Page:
Upcoming Gallery Talks for the month of January include:

January 5th: Must be Willing to Travel: Early American Portraitists and the Transatlantic Exchange, led by Sara Woodbury (McDermott Graduate Curatorial Intern for European and American Art)

January 12th: Form/Unformed: Design from 1960 to the Present, led by Kevin W. Tucker (The Margot B. Perot Curator of Decorative Arts and Design, DMA)

January 19th: Topping It Off: Portraits of Women in Fashionable Hats, led by Sarah Vitek (McDermott Education Intern for Adult Programming)

January 26th: European Art and the Rosenberg Collection, led by Heather MacDonald (The Lillian and James H. Clark Associate Curator of European Art, DMA)

Ashley Bruckbauer
McDermott Education Intern for Resources and Programs for Teachers

"Exotic" Mexican Objects at the DMA and Crow Collection

In commemoration of the 2010 bicentennial of Mexico’s independence from Spain, many Dallas-area institutions have hosted events or created exhibitions related to Mexico’s past, present, and future.  In addition to highlighting Mexican and Spanish colonial works in the Museum’s fourth floor galleries, the DMA currently has two special exhibitions celebrating Mexico’s 200th anniversary: Jose Guadalupe Posada: The Birth of Mexican Modernism and Tierra y Gente: Modern Mexican Works on Paper.

For me, one of the most intriguing objects in these galleries is an eccentric folding screen from colonial Mexico.  This screen is elaborately painted and gilded in the European decorative tradition, but its central vignettes are drawn from a Flemish book of moralizing tales.  Additionally, the ornate borders of the screen contain Japanese and Chinese-inspired motifs popular in European Rococo.  This object connects with a recently opened exhibition, Black Current: Mexican Responses to Japanese Art, 17th-19th Centuries, also in celebration of Mexico’s bicentennial, at the Crow Collection of Asian Art.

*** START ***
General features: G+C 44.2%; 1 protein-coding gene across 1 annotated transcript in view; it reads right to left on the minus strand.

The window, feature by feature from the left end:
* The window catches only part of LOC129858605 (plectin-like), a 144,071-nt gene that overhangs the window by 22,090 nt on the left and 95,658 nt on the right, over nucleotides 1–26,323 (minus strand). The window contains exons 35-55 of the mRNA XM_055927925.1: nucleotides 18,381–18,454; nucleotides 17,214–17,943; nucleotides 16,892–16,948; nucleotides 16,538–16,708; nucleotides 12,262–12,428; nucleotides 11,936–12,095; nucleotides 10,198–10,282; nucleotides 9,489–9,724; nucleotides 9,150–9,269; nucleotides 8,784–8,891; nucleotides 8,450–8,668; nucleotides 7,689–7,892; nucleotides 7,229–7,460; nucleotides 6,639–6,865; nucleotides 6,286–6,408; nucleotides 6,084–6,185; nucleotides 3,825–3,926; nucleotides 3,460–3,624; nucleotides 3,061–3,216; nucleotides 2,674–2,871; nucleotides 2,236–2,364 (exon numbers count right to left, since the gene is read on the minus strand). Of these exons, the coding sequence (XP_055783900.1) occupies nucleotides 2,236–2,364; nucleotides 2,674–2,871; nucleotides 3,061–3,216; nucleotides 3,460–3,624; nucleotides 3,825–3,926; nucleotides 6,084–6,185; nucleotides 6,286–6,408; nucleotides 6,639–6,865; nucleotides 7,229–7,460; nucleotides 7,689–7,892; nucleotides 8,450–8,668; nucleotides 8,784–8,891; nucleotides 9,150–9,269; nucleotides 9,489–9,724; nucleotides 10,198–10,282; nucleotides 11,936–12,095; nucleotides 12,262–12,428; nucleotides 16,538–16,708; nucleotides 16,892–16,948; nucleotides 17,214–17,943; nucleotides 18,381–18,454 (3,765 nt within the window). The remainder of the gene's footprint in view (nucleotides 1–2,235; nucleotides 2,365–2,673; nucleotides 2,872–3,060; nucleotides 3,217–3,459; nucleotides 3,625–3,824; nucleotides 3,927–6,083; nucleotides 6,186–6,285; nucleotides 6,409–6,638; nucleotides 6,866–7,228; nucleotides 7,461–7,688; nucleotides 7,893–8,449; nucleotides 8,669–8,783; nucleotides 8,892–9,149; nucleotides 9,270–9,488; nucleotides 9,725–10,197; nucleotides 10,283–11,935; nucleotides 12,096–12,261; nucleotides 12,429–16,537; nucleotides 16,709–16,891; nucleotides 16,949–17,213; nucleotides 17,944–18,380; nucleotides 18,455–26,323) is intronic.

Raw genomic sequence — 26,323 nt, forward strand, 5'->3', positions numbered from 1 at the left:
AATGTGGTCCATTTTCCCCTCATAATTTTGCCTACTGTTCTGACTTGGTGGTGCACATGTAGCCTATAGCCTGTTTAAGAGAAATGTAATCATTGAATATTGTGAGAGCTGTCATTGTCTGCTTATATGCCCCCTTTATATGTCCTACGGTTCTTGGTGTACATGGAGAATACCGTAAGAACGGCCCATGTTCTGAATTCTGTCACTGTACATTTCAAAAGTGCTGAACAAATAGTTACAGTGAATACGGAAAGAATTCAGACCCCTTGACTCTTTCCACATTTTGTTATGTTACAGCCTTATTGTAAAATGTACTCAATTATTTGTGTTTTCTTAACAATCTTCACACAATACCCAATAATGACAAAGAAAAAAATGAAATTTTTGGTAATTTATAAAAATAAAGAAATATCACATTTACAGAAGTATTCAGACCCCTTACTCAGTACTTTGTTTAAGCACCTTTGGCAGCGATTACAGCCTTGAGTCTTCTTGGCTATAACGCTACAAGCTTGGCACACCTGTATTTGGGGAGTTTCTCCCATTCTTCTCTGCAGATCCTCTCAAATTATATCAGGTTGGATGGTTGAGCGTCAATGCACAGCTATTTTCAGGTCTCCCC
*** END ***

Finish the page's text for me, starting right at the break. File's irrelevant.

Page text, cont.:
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*Photography by George Ramirez

This exhibition includes Mexican-made objects, such as folding screens and rolled paintings, that were greatly informed by trade via the The Black Current.   This marine trade route, established in the 16th century,  ran eastbound from Manila to Acapulco, bringing goods such as decorative arts, silk, and spices to Mexico.  Approximately 500 Pacific crossings were made along the dark river in the sea, feeding the growing market for luxury commodities in Mexico and generating Asian demand for American resources such as silver.  These exchanges led to an artistic interchange that left lasting impressions on Mexican artists.

Cosmopolitan, Mexican-made objects, such as those in Black Current and the DMA Screen, reference their Asian precursors through the inclusion of Asian-inspired motifs, use of laquer, inlay and shells, and format of the folding screen and scrolls mounted on rollers.  Additionally, they serve as visual documentation of ambitious exchanges between spatially disparate cultures.

Ashley Bruckbauer

Programs and Resources for Teachers Intern